Biking with a Boost

Pedal when you want and cruise when you’re winded — electric bicycles are a great option for people looking to hop on two wheels to get some exercise 

By: Karin Olafson

Illustration by Lindsey Hopkins.

Riding your bike and cruising the pathways in the springtime isn’t just a fun way to make the most of the warming weather. It’s also a great way to work the cardiovascular system, improve leg strength and increase core stability.

Tanya Williamson is a clinical exercise physiologist and a project coordinator with the Alberta Cancer Exercise program for Calgary and Southern Alberta. Williamson says biking can be a great, accessible form of exercise for those going through — or who have completed — cancer treatment.

“With biking, you can control the difficulty — you can pick a route that is maybe short or flat to start, and you can work with your gears to keep the intensity manageable,” says Williamson. She adds that it’s a non-impact form of exercise that doesn’t tend to aggravate joint pain or neuropathy — pain or numbness caused by nerve damage — which can be common side- effects for people as they go through cancer treatment. Electric bikes make biking even more accessible.

Electric bikes, or e-bikes, look much like the bicycle you already have in your garage, but come equipped with a battery pack and an electric motor, which provides propulsion while you’re pedalling.

“The e-bike really opens up doors for people looking to get outside and get moving on a bike, particularly cancer patients,” says Williamson. “What people [often have to] manage soon after finishing treatment, or during treatment, is that they get deconditioned. That means they experience muscle loss and strength loss, and commonly lose stamina and endurance. Fatigue is the most common side-effect that cancer patients will experience, which physical activity and exercise help to combat.”

Williamson says there’s a fine balance between getting out and getting active and not pushing yourself too far — and that’s where the motor can be a great asset. If fatigue sets in, if there’s a big hill climb or if you’re cycling with a group and can’t comfortably keep up, the e-bike can provide a boost and offer a chance to catch your breath.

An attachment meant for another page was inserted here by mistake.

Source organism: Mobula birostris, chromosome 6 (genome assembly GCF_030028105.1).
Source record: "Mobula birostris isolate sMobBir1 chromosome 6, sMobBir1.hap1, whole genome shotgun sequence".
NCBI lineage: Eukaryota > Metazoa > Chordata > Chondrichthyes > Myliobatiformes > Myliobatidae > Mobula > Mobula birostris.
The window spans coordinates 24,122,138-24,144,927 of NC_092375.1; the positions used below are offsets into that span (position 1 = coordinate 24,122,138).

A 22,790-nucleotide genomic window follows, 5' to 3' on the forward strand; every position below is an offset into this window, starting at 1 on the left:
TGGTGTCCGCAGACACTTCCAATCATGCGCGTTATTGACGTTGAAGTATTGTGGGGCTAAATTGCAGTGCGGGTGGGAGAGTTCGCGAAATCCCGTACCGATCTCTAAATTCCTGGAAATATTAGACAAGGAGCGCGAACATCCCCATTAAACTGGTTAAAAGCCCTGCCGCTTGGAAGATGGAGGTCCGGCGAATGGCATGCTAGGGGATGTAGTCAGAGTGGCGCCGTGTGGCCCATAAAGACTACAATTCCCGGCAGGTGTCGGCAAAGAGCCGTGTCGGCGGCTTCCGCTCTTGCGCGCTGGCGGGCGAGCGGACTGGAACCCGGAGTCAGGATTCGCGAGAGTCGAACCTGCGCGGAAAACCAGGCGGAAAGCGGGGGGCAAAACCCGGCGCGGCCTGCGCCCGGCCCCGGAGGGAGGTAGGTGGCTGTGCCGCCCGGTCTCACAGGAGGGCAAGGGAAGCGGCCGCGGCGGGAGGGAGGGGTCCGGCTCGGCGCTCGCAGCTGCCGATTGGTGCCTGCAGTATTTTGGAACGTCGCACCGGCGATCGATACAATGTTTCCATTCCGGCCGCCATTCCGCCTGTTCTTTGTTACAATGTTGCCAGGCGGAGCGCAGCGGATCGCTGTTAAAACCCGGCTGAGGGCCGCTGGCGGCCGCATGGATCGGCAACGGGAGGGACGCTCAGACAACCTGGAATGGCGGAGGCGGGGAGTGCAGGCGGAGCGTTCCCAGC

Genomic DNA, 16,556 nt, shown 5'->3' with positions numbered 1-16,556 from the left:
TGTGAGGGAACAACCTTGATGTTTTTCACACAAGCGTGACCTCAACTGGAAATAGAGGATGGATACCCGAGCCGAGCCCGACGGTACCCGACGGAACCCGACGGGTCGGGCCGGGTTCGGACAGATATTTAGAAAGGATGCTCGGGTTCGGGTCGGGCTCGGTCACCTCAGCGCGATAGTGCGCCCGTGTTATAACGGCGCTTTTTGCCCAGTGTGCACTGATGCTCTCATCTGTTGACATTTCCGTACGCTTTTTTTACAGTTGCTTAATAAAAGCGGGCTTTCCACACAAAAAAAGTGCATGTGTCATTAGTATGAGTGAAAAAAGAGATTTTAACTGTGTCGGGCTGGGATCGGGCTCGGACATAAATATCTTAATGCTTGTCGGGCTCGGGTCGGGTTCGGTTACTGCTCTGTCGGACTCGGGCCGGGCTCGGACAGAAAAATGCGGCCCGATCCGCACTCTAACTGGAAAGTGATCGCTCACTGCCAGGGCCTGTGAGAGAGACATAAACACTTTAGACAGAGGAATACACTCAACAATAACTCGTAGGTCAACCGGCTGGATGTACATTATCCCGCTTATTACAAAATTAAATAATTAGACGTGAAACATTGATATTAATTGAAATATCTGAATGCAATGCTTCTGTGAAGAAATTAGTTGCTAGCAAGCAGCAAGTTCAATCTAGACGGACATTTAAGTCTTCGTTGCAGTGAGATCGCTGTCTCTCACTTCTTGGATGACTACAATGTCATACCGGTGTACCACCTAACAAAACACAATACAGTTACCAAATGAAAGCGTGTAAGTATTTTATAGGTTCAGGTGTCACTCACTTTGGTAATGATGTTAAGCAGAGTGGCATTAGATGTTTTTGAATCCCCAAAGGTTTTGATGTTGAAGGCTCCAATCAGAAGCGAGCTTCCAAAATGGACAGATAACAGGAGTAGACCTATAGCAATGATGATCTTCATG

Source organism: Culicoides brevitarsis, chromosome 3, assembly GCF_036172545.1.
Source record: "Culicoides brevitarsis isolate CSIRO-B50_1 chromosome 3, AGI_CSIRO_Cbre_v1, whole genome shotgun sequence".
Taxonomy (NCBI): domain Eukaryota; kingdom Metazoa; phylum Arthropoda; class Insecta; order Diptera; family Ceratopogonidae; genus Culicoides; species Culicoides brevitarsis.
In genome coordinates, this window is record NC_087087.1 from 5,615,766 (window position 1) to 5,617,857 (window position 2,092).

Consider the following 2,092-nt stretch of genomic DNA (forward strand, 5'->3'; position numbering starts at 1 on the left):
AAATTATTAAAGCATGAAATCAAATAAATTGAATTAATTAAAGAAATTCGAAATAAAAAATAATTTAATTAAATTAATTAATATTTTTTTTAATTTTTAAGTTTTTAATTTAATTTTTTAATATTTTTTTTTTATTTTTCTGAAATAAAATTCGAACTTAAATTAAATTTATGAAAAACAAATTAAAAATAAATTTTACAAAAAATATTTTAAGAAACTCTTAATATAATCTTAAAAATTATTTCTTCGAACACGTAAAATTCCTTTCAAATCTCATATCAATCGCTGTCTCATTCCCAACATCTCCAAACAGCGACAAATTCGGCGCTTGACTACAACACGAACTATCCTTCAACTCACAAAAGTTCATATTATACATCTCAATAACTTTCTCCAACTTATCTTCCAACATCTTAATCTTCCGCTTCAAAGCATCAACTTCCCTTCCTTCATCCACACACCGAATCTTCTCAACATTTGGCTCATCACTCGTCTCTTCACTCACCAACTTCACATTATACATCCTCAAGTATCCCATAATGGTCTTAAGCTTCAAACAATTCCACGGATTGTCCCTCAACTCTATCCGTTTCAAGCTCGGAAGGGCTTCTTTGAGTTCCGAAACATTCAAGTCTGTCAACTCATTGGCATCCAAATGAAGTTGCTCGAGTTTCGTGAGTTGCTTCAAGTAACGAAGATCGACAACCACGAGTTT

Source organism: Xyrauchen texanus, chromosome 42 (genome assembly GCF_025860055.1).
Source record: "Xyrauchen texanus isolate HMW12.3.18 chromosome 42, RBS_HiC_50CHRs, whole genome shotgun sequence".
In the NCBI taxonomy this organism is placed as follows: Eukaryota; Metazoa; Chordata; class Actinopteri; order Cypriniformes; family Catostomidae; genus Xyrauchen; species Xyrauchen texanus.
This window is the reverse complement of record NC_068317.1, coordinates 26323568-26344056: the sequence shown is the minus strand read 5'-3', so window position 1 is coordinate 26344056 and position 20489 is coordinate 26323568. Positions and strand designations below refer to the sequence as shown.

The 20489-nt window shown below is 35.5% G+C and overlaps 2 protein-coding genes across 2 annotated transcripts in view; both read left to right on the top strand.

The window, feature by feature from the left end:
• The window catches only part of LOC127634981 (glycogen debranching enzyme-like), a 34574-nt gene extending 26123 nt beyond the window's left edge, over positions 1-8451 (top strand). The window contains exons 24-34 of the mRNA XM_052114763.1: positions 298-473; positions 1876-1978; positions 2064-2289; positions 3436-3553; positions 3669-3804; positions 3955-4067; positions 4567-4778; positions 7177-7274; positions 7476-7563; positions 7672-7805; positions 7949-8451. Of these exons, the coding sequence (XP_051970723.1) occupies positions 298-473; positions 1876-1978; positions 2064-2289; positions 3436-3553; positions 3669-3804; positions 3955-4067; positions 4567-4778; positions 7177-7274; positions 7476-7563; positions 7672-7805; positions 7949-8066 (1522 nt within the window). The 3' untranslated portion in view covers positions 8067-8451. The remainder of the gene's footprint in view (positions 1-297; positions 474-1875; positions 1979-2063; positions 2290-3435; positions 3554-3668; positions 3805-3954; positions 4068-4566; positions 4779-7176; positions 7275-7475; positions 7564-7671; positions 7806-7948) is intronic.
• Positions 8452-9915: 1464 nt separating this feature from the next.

“Using an e-bike can help riders gradually ease into the intensity of exercise, to where fitness is slowly improving over time,” says Williamson.

Plus, zooming around on two wheels as the weather gets warmer is a fun way to get outside!

Three Tips to Start Exercising on Your E-Bike

Tanya Williamson offers some expert insight if you are going through cancer treatment or are beginning an exercise routine after finishing treatment.

Start Easy

“We advocate for even little bouts of movement. Think just five to 10 minutes at a time — it doesn’t have to be 20 minutes right away! Maybe a little loop around the block gets you out the door to start, and that will help you slowly build up,” says Williamson.

Build Weekly

“Ultimately, physical activity and exercise should always leave you feeling better,” says Williamson. As energy levels improve, build on the time spent in the saddle slowly and gradually each week.

Listen To Your Body

“It’s about doing what exercise feels good on certain days. On those days you feel good, move more and get on the bike a little longer,” says Williamson. “On days when you’re feeling more treatment side-effects or fatigue, go with some easy movements or just a shorter bike ride.”

Where To Buy or Rent An E-Bike


Alpenland Ski & Cycle

1202 3 Ave. S., Lethbridge, 403-329-6099,

Bow Cycle E-Bikes + Rentals

632 Confluence Way S.E., Calgary, 403-265-5422,


1-2010 Strachan Rd. S.E., Medicine Hat, 403-526-2274,

EBike Edmonton

9927 76 Ave., Edmonton, 780-249-2453,

Pedego Electric Bikes Calgary

M15, 200 Barclay Parade S.W., Calgary, 403-455-5505,

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